Friends of mine do this on road trips all the time. One time, their son wandered off at a rest stop. OK, this doesn't qualify for an emergency, but it demonstrates the point. The boy realized he was lost, couldn't find his family or where they had parked, so he went to a payphone and made a collect call to his grandmother (their point person) 2000 miles away.

My friend's cell phone rang seconds later. "Your son is standing in front of the ladies room at McDonald's underneath the payphones."

This time, this rule turned out to be kind of funny. But if that had been a disaster, the rule could have saved this boy's life.

Being prepared is being smart.

If you like this HUB please click the “Thumbs-Up” below just before the comments.


All text is original content by Veronica.

All photos are used with permission. All videos are used courtesy of Youtube.


Submit a Comment

  • Veronica profile imageAUTHOR


    10 years ago from NY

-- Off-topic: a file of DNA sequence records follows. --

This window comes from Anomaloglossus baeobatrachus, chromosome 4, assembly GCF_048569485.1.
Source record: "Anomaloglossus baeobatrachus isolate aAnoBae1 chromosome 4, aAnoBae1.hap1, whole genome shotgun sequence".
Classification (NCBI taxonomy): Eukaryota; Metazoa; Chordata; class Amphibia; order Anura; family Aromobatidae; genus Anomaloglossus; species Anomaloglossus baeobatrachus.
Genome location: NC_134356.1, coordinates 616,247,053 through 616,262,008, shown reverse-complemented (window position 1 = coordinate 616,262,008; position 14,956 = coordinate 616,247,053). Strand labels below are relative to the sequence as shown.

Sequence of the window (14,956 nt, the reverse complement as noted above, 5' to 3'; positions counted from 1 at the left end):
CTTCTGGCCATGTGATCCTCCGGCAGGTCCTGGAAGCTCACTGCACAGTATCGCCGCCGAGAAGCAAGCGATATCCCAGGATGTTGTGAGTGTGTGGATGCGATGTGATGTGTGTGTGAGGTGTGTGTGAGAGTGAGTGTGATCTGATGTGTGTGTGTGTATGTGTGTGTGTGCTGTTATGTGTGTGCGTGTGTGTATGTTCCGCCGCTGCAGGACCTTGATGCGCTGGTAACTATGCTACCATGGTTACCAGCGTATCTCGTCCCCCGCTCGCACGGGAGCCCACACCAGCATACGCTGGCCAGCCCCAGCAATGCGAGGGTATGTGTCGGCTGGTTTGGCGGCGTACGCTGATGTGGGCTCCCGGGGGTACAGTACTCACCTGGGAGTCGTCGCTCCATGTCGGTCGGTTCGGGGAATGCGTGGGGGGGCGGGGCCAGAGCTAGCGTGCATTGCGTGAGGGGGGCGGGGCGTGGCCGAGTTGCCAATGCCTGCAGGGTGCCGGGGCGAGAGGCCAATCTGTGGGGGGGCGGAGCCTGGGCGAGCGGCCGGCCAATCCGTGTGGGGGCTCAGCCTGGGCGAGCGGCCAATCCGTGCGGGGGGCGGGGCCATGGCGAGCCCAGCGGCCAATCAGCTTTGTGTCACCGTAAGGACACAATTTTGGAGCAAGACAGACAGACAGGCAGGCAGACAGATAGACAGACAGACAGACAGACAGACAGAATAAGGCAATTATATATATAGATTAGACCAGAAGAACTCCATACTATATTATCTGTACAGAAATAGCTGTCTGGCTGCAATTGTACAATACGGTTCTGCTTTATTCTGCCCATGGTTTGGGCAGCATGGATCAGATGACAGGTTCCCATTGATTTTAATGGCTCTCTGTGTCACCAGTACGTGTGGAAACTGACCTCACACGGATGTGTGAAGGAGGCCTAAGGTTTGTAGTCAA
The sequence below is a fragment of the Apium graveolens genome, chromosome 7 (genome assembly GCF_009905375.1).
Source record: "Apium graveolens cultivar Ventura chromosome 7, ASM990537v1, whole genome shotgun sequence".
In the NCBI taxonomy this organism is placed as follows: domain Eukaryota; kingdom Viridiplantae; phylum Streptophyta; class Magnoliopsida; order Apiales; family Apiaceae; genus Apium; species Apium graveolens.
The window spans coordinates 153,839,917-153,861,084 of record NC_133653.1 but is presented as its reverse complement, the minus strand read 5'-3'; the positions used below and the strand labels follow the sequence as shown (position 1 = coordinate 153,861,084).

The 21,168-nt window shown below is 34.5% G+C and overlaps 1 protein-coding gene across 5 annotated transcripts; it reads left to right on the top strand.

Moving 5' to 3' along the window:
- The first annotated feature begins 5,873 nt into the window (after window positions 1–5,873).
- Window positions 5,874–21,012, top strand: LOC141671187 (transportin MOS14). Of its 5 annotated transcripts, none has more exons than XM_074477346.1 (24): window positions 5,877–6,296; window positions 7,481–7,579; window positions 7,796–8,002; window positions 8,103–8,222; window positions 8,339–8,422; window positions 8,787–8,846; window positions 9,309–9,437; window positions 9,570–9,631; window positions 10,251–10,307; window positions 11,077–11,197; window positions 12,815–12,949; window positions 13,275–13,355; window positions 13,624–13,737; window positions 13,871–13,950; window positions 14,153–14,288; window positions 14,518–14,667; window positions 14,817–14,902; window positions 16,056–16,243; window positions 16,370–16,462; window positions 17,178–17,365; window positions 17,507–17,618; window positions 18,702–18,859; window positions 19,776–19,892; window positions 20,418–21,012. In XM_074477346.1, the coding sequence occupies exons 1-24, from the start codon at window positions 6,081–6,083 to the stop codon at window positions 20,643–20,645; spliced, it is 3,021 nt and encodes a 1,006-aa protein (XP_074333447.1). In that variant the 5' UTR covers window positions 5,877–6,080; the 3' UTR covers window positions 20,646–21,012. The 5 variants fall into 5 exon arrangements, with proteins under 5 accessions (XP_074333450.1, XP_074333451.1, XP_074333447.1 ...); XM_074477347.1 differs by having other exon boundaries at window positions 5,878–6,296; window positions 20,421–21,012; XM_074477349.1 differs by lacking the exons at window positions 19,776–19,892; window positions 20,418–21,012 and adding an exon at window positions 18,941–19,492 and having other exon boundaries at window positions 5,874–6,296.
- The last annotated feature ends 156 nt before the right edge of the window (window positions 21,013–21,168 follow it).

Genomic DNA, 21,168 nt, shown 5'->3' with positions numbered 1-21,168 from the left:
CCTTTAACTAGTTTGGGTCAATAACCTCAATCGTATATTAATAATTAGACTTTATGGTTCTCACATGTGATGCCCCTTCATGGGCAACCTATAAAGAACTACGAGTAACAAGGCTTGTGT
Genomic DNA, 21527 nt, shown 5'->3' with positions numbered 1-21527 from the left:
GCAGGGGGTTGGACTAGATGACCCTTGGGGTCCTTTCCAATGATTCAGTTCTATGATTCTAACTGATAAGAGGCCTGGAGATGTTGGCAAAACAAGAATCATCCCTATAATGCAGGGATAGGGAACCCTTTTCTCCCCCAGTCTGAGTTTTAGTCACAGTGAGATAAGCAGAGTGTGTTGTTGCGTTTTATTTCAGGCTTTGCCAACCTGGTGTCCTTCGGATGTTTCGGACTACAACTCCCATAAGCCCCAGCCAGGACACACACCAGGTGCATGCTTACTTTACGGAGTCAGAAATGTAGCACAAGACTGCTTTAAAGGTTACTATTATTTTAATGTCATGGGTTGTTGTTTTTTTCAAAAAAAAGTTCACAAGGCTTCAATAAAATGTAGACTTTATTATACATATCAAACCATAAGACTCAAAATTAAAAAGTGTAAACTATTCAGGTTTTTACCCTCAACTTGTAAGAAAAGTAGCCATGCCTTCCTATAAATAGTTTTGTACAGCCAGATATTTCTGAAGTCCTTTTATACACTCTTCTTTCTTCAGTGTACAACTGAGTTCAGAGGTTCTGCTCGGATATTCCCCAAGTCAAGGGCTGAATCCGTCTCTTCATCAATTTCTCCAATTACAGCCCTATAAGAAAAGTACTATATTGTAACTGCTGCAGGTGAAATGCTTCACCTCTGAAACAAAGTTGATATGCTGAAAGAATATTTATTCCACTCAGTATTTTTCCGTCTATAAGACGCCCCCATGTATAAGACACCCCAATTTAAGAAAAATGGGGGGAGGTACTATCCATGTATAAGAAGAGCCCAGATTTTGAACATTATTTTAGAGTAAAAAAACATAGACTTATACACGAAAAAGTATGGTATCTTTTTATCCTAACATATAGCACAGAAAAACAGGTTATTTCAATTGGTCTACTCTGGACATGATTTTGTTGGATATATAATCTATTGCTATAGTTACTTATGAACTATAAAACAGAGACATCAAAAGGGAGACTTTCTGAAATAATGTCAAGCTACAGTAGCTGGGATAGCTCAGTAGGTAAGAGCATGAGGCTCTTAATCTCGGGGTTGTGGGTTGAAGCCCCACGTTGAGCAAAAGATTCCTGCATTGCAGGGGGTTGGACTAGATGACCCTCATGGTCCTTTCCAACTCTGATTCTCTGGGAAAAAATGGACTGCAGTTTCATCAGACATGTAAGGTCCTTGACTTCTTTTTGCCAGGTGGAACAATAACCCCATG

Agreed, that's a great tip. Thanks Andromeda10, glad you liked the hub.

  • Andromeda10 profile image


    10 years ago from Chicago

    Excellent tips! Especially the "Point Person" and requiring memorization by every member in your family. Monthly drills with the fire alarms would be a great time to practice memorization.

  • profile image


    10 years ago

    i keep doing searches online for james schaefer-jones since he spammed my articles. i saw he spammed this one TWICE with the same exact spam message. i'm glad to see hubpages or you caught them and removed them. his book must SUCK ASS if he has to spam it all over the place. fucking loser asshole. i reported him to myspace, hubpages and

    his ip is

  • ervinGPD profile image


    11 years ago

    Very useful! It is very hard to even imagine a really serious situation, but when it comes it is often too late. I think that we should play a simulation of such event in our minds. Just imagine being totally without electricity, telephone, TV, fresh water, fridges, freezers and food supplies. It's just a game in your mind, but it could save your life. I've experienced earthquake,landslides, flooding and a cruel war, and I encourage everyone to consider this hub very useful.

  • Isabella Snow profile image

    Isabella Snow 

    11 years ago

    Great hub! Everyone can benefit from this kind of info!

  • Goodwitch profile image


    11 years ago

    EXCELLENT ADVICE!!!  I would also add that dog tags are a good idea (for everyone).  They're inexpensive and can be engraved to have names and emergency numbers, in case your children, or even you, can't remember phone numbers.  Not everyone stays calm & cool in times of emergency.